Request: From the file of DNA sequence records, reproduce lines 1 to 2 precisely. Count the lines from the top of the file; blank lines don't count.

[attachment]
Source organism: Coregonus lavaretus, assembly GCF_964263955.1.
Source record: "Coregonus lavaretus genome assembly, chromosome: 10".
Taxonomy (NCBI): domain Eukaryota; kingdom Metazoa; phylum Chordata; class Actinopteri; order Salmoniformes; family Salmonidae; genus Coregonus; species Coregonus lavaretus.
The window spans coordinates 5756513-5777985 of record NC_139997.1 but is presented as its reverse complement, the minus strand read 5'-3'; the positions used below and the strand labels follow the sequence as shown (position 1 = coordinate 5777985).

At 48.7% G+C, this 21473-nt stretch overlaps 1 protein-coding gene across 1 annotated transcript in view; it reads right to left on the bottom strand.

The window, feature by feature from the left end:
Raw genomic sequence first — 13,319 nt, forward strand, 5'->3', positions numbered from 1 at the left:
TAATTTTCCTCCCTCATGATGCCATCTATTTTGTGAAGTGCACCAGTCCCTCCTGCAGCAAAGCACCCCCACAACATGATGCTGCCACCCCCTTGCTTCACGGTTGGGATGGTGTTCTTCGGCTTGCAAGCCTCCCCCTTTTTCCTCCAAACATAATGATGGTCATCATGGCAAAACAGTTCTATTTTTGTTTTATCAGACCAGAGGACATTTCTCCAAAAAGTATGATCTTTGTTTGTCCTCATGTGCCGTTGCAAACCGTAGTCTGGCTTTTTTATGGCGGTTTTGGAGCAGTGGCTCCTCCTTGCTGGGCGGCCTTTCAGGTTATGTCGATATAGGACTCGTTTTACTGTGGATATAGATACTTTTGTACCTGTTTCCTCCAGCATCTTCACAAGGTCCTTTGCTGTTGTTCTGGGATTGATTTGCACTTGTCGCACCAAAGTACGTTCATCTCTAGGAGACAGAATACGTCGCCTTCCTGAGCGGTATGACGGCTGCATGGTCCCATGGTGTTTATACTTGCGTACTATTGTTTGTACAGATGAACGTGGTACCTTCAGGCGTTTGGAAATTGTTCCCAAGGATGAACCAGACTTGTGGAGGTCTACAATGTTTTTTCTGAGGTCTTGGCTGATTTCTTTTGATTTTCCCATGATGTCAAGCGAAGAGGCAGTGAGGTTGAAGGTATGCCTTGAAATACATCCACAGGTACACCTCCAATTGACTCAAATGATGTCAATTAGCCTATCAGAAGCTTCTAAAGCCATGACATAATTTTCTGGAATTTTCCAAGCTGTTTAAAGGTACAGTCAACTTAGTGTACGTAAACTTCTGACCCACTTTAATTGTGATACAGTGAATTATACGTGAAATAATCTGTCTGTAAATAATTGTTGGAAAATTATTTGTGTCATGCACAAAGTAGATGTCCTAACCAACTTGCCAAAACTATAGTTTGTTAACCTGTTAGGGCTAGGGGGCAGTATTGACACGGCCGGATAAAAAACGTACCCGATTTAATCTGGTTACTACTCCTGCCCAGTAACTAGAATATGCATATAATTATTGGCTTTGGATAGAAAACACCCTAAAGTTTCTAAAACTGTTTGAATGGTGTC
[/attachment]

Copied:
Source organism: Coregonus lavaretus, assembly GCF_964263955.1.
Source record: "Coregonus lavaretus genome assembly, chromosome: 10".